Combat helicopters face many threats in their environment, most notably from surface-to-air missiles and anti-aircraft artillery. The AH-64 has been designed with survival mind. To increase resistance to ground-fire, the airframe of the Apache is made up of flat structural surfaces, reinforced by armour. From nearly every angle, the opposing projectile will face a strong, blunt surface which it must breach in order to damage the fuselage.
More critical areas of the Apache - the rotor, engines, and cockpit area - are designed to be able to withstand hits from 23mm rounds. In addition to the armoured fuselage, aircraft systems are protected by Kevlar, the light-weight material providing additional protection while keeping the weight down. The twin engines are mounted in pods along either side of the airframe. This separation reduces the chances of a single hit damaging both engines. The cheek-fairings on either side of the forward fuselage reduce cockpit exposure to ground-fire, while providing additional space for avionics equipment.
The cockpit of the AH-64 is a tandem arrangement with pilot sitting above and behind the co-pilot/gunner, thus being afforded a nearly unobstructed view, though sitting in the rear. Crew protection is provided by boron armour shielding within the cockpit sides, flooring, and in the bulkhead between the cockpit positions. This shielding is resistant against armour-piercing rounds up to 12.7mm. In addition to the bulkhead, a transparent acrylic blast shield mounted between the two positions reduces the likelihood that a breach in the cockpit will eliminate both crew members, while still providing no visual obstruction. Crew survivability in the event of a crash is increased due to seats designed to withstand an aircraft impact of up to 42ft/s straight down. The structure of the seats are armoured with Kevlar shielding to provide additional protection against shells and shrapnel.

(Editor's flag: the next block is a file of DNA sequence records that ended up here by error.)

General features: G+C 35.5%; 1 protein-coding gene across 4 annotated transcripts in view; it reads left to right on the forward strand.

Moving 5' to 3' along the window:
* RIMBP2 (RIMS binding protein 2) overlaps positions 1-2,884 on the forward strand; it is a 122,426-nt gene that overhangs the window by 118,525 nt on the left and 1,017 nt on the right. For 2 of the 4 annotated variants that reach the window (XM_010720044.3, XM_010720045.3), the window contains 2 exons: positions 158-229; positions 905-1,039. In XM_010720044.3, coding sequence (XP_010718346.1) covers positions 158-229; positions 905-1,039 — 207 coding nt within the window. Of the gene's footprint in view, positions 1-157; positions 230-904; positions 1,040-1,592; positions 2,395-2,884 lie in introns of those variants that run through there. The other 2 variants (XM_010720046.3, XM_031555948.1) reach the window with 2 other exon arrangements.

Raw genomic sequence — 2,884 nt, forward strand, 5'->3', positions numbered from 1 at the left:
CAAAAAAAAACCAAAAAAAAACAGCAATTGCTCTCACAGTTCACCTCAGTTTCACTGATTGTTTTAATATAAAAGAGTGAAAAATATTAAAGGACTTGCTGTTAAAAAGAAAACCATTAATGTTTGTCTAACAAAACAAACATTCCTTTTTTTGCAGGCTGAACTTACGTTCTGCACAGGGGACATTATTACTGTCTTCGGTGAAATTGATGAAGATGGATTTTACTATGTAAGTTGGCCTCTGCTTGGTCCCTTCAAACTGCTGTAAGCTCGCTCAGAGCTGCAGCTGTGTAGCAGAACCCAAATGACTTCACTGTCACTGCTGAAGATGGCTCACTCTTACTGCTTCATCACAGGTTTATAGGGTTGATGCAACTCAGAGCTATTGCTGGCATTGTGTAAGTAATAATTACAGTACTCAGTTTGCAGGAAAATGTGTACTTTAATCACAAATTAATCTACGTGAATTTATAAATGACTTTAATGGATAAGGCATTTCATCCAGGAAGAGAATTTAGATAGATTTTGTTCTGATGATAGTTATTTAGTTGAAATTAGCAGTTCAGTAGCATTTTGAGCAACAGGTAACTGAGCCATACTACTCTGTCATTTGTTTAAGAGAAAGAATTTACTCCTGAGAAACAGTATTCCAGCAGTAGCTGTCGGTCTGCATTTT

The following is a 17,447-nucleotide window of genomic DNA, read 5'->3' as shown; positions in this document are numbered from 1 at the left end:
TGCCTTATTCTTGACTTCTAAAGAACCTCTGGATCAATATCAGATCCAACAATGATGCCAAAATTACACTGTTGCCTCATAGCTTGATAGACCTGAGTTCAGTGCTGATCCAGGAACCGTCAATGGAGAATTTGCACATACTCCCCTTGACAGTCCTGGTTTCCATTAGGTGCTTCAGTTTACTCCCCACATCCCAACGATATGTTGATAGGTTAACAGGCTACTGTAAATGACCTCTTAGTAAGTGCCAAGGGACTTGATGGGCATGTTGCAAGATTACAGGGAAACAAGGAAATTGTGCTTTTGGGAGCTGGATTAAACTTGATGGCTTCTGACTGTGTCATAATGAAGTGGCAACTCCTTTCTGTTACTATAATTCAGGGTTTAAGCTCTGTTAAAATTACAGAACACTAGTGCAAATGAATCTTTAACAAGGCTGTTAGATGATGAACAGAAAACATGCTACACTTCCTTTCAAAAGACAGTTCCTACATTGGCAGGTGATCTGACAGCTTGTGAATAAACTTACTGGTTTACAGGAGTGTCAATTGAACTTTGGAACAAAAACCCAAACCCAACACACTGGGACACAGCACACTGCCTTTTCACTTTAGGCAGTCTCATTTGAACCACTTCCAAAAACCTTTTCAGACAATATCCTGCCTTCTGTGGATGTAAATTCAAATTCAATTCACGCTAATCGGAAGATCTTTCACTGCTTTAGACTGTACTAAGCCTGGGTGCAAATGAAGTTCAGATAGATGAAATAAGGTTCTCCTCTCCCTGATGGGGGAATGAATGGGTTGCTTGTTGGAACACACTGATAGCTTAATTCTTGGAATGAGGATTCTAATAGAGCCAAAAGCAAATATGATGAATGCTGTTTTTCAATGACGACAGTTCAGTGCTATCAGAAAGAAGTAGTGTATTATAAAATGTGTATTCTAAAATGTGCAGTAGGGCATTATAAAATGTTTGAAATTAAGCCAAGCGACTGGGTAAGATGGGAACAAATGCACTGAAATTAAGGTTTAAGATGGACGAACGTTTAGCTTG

The crew compartment is covered by a cockpit canopy made up of 7 flat transparent panels. The curved canopies of previous attack helicopters have the disadvantage of glinting problems as the curved surfaces will reflect light in a number of different angles regardless of the attitude of the aircraft. Flat panels do not have this problem. However, the side panels of the canopy are slightly rounded in order to reduce aircraft-induced vibration to the transparencies.
Like other attack helicopters, the AH-64 mounts the majority of its weapons on a pair of stub wings attached to either side of the fuselage. Each wing features two hardpoints on the underside of the structure as well as an attachment point at the wingtip for a series of air-to-air weapons. The articulated pylons alter the vertical angle of the launchers in order to provide the most beneficial trajectory for the weapon. The wings provide an additional benefit for the Apache in reducing aircraft-induced vibrations during flight. During air transport the wings can be removed in order to reduce the space taken up by the airframe.
Unlike other types of aircraft, wings can have a debilitating effect aerodynamically on helicopters. This effect can be best seen during autorotation. This procedure requires the rotor to spin freely during an emergency unpowered descent, gathering as much potential energy as it can. This energy will then be utilized by the pilot to generate lift, providing control authority for a controlled landing.. By generating their own lift, the stub wings consume some of the potential lift that would normally be available to the rotor.